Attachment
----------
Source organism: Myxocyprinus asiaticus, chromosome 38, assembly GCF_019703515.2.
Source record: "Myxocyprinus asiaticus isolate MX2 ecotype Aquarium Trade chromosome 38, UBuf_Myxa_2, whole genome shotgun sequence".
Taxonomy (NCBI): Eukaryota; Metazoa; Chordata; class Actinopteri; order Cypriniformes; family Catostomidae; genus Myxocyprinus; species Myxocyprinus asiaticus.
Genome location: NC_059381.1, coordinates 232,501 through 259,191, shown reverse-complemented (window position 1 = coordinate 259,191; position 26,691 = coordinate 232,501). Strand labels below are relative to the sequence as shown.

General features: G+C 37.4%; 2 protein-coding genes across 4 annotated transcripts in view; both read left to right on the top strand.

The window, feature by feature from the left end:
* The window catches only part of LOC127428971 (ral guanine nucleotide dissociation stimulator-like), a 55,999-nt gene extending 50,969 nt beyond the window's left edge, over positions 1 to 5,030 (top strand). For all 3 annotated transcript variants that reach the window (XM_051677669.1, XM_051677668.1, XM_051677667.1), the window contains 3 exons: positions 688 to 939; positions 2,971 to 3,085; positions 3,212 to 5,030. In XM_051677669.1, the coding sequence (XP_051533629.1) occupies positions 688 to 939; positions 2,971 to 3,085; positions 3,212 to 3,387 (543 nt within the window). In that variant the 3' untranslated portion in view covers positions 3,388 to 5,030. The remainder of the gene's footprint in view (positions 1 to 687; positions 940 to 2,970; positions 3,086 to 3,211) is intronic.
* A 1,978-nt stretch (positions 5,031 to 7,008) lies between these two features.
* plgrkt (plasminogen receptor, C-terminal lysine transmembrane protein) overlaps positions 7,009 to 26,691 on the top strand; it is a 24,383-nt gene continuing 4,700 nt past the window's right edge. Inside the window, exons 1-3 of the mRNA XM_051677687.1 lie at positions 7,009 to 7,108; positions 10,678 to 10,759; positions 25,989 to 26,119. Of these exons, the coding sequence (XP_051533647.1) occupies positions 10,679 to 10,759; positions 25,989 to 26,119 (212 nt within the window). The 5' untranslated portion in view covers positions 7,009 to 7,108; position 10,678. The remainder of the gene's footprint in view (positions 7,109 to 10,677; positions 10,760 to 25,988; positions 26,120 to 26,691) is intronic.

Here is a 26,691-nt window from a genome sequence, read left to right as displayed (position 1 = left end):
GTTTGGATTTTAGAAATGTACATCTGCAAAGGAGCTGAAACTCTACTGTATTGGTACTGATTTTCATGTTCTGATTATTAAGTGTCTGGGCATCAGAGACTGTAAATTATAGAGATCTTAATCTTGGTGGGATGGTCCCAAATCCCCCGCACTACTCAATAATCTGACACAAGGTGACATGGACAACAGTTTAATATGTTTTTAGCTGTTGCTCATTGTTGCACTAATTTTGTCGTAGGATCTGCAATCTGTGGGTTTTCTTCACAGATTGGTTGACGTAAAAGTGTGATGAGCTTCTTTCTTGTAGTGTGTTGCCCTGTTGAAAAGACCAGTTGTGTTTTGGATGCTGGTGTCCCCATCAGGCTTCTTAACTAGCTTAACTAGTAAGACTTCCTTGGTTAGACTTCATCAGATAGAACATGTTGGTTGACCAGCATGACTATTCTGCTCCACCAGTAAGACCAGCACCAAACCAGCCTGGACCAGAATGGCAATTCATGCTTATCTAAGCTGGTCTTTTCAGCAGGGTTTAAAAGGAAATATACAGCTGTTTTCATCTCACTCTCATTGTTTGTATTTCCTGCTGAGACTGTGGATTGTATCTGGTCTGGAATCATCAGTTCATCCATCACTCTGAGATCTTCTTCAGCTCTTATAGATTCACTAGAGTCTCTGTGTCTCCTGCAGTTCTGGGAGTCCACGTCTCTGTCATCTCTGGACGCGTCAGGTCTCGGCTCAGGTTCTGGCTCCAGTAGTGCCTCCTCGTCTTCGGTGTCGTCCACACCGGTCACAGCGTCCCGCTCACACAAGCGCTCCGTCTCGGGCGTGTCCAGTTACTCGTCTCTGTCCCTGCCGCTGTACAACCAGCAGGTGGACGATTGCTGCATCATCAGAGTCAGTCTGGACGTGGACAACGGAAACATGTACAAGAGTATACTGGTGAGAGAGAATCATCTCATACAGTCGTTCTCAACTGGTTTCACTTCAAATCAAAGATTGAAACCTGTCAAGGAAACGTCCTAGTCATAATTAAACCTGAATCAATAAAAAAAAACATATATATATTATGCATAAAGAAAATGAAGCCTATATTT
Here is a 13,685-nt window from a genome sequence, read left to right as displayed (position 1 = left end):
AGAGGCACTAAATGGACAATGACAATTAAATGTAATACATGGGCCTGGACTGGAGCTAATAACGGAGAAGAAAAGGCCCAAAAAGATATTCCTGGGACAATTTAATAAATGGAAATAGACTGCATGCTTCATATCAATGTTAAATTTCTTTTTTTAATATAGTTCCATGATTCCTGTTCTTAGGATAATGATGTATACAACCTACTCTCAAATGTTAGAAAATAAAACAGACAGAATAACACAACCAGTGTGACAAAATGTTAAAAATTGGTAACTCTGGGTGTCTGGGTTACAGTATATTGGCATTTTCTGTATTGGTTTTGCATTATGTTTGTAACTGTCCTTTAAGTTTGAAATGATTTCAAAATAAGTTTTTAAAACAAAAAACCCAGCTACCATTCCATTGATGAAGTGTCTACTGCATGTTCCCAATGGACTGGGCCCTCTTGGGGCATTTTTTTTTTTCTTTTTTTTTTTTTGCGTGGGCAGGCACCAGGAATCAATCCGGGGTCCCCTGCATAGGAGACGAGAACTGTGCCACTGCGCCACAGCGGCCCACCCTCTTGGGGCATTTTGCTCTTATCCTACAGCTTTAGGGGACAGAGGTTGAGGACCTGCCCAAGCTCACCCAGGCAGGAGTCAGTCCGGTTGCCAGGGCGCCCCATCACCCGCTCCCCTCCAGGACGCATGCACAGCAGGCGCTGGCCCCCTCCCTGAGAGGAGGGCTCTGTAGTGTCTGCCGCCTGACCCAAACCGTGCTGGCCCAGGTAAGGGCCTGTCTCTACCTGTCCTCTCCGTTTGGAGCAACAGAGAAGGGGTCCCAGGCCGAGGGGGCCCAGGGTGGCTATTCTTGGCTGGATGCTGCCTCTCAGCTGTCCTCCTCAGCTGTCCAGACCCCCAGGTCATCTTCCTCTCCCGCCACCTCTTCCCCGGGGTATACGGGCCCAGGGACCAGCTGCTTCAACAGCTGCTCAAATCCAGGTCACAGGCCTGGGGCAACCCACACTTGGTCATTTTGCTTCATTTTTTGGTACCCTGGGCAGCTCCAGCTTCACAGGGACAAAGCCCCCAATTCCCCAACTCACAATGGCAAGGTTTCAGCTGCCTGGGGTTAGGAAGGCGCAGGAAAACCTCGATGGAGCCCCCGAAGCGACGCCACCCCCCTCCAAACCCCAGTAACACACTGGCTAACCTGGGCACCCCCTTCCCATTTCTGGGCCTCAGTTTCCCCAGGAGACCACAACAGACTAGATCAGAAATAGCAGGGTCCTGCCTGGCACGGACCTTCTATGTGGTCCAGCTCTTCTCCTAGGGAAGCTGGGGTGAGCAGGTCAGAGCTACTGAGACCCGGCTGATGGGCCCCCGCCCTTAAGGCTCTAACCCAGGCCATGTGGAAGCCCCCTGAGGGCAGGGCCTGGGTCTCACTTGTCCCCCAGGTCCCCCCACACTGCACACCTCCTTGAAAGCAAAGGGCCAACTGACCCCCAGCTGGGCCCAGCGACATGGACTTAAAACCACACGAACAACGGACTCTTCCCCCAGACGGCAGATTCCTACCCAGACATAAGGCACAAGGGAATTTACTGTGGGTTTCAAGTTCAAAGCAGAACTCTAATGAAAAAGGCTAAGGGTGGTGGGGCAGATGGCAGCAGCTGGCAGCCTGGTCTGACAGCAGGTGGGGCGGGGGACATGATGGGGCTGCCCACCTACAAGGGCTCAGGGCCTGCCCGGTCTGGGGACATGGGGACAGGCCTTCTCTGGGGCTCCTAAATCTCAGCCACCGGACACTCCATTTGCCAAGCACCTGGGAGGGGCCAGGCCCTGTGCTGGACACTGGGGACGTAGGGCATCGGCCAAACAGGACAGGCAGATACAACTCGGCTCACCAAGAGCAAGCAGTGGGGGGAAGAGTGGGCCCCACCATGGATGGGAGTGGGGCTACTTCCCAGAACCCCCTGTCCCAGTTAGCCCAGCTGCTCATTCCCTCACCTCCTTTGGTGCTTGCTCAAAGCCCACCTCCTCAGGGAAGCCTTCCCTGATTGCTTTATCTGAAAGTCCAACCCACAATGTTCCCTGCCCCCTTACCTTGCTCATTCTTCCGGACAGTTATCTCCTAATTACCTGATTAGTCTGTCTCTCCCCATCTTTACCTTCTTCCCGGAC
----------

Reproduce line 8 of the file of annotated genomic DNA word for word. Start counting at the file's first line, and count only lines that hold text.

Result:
* A 1,978-nt stretch (positions 5,031 to 7,008) lies between these two features.